[iii] Smirl, L., Building the other, constructing ourselves: spatial dimensions of international humanitarian response. International Political Sociology, 2(3), 2008.

[iv] Gordon, Linda; Dorothea Lange: The Photographer as Agricultural Sociologist. Journal of American History vol. 93, issue 3, 2006;

[v] The picture, by Sir Edmund Hillary, is credited to the Royal Geographic Society

[vi] I discussed this picture a little once for Bonhams magazine: Bonhams Magazine, Issue 41, Winter 2014, Page 38. Many other scholars have discussed it at greater length.

[vii] Bate, David, The Memory of Photography, Photographies, vol. 3, Issue 2, 2010

[viii] Campany, David, A Handful of Dust, MACK/Le Bal, Paris (and London), 2015

 

 

 

 

 

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Edgelands

This is a non-review of a show which may be good or bad, but which contains some things I like very much and which Londoners don’t get to see all that often.

It’s not a review partly because so very much photography, for a hundred years and more, has been about marginal spaces and marginal experiences.

Eugène Atget. People of La Zone, Near the Porte de Choisy, 1912

Eugène Atget.
People of La Zone, Near the Porte de Choisy, 1912

Atget was working in La Zone – the area cleared in front of the fortifications of Paris originally to give an open field of fire, in which a mixed and poor population lived at the end of nineteenth century and the beginning of the twentieth – at least a hundred years ago. Photography has loved the margins of society, and still does.

Still.  I don’t have to review something to enjoy it.

So:

Catherine Opie Untitled, from Freeways, 1994

Catherine Opie
Untitled, from Freeways, 1994

A couple of platinum prints from Catherine Opie’s Freeways (1994). Beautiful little exercises in a very traditional kind of modernism, surprising for the artist. The fact that they are small pictures is important. So, too, the way they look like pictures of monuments which have lost their function. Photographed like this, you can’t see how to get up to these things, nor any cars, nor any real purpose. They’re like Stonehenge, obviously for something, but it’s not clear what. If form needs perfectly to follow function, then motorway flyovers do that to a T.

I saw recently another collection of pictures of bunkers of the war of 1939 (by Marc Wilson, from his series The Last Stand); almost indestructible concrete structures, but built in a hurry on cheap foundations. By now, still intact, they’re toppling quietly over. There are lots of photographs on this general theme, of the relationship between the structures we make and the lives we lead. Catherine Opie’s flyovers are still in use, but it’s never too early to ask what on earth we were thinking of. Look at that little gable, in the middle at the bottom. That little bit is the only bit at human scale.

Keith Arnatt From the series AONB (Area of Outstanding Beauty), 1982-1985

Keith Arnatt
From the series AONB (Area of Outstanding Natural Beauty), 1982-1985

Five pictures from Keith Arnatt’s Area of Outstanding Natural Beauty. These were brilliant things, made in the early 1980s, much influenced by US photography, itself much influenced by a certain kind of environmental thinking. Arnatt was a conceptual artist at the time: but he wasn’t simply ironizing in the Wye Valley near where he lived. It’s not just that we dump garbage in beautiful places, or build wire mesh fences. It’s not even that we make a mockery of the whole history of the sublime, of the ‘green and pleasant land. Arnatt was making the point that sometimes it takes a photograph to see stuff. Just as photography showed years ago that it could expand vision by enlarging greatly or by slowing time, so more recently it has been shown to expand the consciousness that lies within vision. Arnatt saw a lost little tree – isolated from the bigger trees beyond like a sad animal in a zoo –  in the corner of a tarmac car-park, hemmed in by cheap kerbstones. He saw the doorway coarsely breeze-blocked closed, in overt insult to the subtler material of the old vernacular wall around. And he saw that black bird (I daren’t write blackbird, because I don’t think it is) high on the wall, as symbolic as Masahisa Fukase’s terrifying crows from another place and another time. We don’t see any of this stuff until a photographer freezes it for us, on the microscope slide of light sensitive paper.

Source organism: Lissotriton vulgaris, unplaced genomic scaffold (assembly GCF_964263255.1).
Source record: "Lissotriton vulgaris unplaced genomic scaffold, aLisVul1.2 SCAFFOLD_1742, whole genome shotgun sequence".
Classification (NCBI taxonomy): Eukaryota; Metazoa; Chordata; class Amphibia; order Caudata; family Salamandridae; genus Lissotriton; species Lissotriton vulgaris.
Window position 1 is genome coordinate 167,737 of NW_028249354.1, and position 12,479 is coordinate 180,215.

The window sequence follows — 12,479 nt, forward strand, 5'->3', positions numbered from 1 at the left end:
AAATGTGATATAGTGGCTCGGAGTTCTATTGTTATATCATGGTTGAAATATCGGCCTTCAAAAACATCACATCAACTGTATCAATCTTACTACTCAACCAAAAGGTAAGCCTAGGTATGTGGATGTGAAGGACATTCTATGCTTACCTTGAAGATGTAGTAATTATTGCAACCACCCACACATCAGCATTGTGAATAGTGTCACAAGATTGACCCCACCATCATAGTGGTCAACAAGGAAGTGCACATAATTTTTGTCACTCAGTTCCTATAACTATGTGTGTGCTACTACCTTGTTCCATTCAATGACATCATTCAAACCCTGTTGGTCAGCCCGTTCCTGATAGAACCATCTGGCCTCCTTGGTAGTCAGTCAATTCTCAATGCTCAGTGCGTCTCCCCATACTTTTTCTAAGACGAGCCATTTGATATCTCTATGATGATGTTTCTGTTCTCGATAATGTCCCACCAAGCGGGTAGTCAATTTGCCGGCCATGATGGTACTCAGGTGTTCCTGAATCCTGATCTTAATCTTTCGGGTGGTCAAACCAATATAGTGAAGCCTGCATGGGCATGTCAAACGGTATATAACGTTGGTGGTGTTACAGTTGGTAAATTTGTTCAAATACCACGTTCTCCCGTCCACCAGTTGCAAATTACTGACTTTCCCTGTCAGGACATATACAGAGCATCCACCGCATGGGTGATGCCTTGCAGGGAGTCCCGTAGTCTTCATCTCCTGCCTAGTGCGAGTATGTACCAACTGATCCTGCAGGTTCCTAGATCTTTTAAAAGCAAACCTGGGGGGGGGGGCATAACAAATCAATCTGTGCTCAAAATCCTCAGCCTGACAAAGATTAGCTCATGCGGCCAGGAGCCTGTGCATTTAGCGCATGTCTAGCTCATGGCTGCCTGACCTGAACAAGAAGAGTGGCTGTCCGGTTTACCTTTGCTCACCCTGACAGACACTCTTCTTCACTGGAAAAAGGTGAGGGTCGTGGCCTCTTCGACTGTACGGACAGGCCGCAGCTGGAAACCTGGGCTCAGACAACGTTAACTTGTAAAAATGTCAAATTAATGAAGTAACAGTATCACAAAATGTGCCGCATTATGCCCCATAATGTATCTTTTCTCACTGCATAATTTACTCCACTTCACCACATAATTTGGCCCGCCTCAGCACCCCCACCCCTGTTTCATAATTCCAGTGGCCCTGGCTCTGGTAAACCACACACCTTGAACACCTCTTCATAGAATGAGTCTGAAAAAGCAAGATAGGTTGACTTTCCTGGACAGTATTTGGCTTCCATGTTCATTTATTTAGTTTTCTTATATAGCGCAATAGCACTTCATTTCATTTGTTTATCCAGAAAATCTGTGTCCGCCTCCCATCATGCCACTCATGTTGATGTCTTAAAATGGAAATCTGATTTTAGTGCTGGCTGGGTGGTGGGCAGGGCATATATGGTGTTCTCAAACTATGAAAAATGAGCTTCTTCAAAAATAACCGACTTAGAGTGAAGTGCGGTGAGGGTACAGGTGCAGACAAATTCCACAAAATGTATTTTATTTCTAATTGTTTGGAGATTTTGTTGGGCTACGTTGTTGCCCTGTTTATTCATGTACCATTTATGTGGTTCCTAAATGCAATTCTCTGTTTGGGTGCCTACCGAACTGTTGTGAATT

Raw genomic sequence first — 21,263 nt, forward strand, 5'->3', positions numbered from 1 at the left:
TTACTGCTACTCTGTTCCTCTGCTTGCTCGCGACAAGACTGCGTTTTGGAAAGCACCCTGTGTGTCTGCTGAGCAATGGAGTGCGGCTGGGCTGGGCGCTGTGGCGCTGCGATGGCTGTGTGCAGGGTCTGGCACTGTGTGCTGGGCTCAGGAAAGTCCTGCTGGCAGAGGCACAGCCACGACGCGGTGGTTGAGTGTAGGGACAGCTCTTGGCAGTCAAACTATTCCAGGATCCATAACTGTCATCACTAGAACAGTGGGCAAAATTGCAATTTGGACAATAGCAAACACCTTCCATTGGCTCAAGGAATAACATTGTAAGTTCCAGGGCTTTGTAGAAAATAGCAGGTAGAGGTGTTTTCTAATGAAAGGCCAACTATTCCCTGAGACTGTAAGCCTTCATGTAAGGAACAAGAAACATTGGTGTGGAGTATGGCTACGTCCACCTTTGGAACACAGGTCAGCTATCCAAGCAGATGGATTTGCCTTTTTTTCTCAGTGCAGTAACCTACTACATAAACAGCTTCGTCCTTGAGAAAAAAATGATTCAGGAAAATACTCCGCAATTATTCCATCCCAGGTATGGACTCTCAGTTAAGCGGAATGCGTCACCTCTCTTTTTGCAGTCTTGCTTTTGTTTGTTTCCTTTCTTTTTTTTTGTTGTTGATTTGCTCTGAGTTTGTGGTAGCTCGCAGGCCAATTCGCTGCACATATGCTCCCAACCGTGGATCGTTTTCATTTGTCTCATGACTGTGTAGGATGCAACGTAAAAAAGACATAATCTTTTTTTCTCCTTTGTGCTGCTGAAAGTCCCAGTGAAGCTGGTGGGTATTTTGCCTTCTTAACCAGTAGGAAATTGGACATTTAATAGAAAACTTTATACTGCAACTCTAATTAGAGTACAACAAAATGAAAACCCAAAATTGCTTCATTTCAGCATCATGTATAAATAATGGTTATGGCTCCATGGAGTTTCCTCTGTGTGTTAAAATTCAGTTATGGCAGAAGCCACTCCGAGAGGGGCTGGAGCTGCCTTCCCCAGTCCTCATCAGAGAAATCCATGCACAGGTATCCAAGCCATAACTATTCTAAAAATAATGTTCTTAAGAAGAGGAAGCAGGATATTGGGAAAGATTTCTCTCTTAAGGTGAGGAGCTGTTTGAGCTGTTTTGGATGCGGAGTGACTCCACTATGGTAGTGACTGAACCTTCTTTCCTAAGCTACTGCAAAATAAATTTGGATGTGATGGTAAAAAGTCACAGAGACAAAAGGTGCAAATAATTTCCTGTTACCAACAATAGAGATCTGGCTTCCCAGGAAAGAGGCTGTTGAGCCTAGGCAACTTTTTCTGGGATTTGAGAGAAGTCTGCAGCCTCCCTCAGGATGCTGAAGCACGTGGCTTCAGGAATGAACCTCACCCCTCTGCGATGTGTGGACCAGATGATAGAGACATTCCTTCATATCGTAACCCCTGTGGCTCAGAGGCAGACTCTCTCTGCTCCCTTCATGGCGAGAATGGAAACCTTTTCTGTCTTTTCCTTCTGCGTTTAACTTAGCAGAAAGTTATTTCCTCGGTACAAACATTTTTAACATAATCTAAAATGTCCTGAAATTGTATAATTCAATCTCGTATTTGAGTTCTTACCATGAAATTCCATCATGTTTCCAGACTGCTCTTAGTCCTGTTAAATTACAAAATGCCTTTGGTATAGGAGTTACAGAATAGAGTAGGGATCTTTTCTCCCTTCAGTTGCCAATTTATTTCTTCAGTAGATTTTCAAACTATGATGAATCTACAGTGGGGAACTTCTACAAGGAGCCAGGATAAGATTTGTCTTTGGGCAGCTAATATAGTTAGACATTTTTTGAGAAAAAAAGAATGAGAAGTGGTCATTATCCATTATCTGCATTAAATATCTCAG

Ralph Eugene Meatyard LucyBelle Crater and Photo Friend from the Rural Provinces, 1970-1972

Ralph Eugene Meatyard
LucyBelle Crater and Photo Friend from the Rural Provinces, 1970-1972

Five various pictures (of about 1970) by Ralph Eugene Meatyard, late-flowering American Surrealist, an optician from Lexington, Kentucky. What to make of Meatyard’s saga of LucyBelle Crater whose gaudy horror mask contrasts so strongly with the friendly all-American life she leads? It’s standard to talk of Meatyard almost as an outsider artist, self-taught, unconnected, uninfluenced by the currents of art history. I happen to think that doesn’t hold water, for a specific reason: Meatyard’s photo buddy at the Lexington camera club was Van Deren Coke, a hugely influential historian and teacher of photography, director of the San Francisco Museum’s department of photographs from 1979 to 1987, and before that head of the school of photography at the University of New Mexico, at Albuquerque. Whatever else Meatyard was, with a friend like that, he was not a naïve photographer. LucyBelle is a Diane Arbus heroine if you like. She’s connected to all sorts of work with dolls and masks, from Hans Bellmer to Cindy Sherman. There’s plenty of writing on Meatyard’s influences, to him and from him. But maybe LucyBelle is just like all of us: there’s stuff in her expression which she doesn’t control, and stuff behind it that we don’t see.